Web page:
Harare, 28 April 2023 (TDI): Following five successful editions, the sixth Transform Africa Summit took place at Victoria Falls in Zimbabwe from April 26th to the 28th. The summit reflected the aspirations of African states towards a technology-driven economy.

The summit convened global and regional leaders from government, business, and international organizations with the objective of working together on innovative strategies to direct, expand, and sustain the continent’s digital revolution.

President Kagame of Rwanda presided over the Smart Africa Board Meeting. Emmerson Mnangagwa, the President of the host state, President Lazarus Chakwera of Malawi, President Hakainde Hichilema of Zambia, King Mswati III of Eswatini, and representatives of the Alliance’s 36 member nations attended the meeting.

President Lazarus of Malawi (first left), President Kagame of Rwanda (second left), President Emmerson Mnangagwa of Zimbabwe (center), President Hakainde Hichilema of Zambia (2nd from right), King Mswati III of Eswatini (first right)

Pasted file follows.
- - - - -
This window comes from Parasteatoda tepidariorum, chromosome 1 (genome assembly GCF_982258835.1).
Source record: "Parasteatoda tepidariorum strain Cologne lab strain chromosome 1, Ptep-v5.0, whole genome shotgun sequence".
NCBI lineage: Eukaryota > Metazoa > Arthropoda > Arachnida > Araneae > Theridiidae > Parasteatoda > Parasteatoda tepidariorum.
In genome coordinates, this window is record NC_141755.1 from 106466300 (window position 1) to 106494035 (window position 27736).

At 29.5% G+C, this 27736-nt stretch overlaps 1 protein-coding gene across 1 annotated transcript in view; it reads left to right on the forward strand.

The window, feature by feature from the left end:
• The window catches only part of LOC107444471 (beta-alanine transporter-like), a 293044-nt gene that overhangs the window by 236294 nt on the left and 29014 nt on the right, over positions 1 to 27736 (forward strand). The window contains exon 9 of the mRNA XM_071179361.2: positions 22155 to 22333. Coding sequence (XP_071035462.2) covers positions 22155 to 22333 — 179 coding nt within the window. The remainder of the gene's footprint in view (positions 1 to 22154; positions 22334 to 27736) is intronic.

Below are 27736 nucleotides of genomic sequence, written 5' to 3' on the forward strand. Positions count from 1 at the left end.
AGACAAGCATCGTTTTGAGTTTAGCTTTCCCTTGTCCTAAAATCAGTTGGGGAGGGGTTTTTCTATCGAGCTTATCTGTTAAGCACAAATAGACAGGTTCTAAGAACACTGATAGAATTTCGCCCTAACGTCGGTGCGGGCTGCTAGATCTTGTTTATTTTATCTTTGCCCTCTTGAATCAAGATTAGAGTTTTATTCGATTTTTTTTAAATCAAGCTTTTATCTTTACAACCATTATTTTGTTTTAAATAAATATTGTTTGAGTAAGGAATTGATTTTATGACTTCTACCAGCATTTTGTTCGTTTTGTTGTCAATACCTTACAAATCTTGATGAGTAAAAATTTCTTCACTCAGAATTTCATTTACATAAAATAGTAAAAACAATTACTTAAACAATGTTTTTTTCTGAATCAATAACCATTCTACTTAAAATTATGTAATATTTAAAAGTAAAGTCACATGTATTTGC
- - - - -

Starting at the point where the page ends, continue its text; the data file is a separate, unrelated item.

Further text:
With the support of the African Development Fund, Smart Africa launched a $1.5 million project to boost digital trade across Africa.

The host country’s President asserted that investing in technology boosts productivity in business. Furthermore, it will create more jobs, particularly for women and youth on the continent.

Addressing the opening ceremony, President Kagame said:

“Transforming Africa means digitalizing our economies… We should move quickly to embrace artificial intelligence. and make it work for us.”

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The African Heads of State and Government established the Smart Africa Manifesto with the aim of connecting, innovating, and transforming the African economy. As expected, this move brought Africa into the advanced era of information and communication technologies.

The very first Transform Africa Summit was held in Rwanda in 2013. At the end of the proceedings, only seven African Heads of States agreed to adopt the Smart Africa Manifesto. These states were Rwanda, Uganda, South Sudan, Kenya, Mali, Gabon, and Burkina Faso.

In the Smart Africa Manifesto, the alliance of these seven states pledged to take the lead in advancing the socio-economic development of Africa through Information and Communication Technologies (ICTs).

Since then, the Smart Africa Alliance has expanded to include 36 African nations, representing more than a billion people.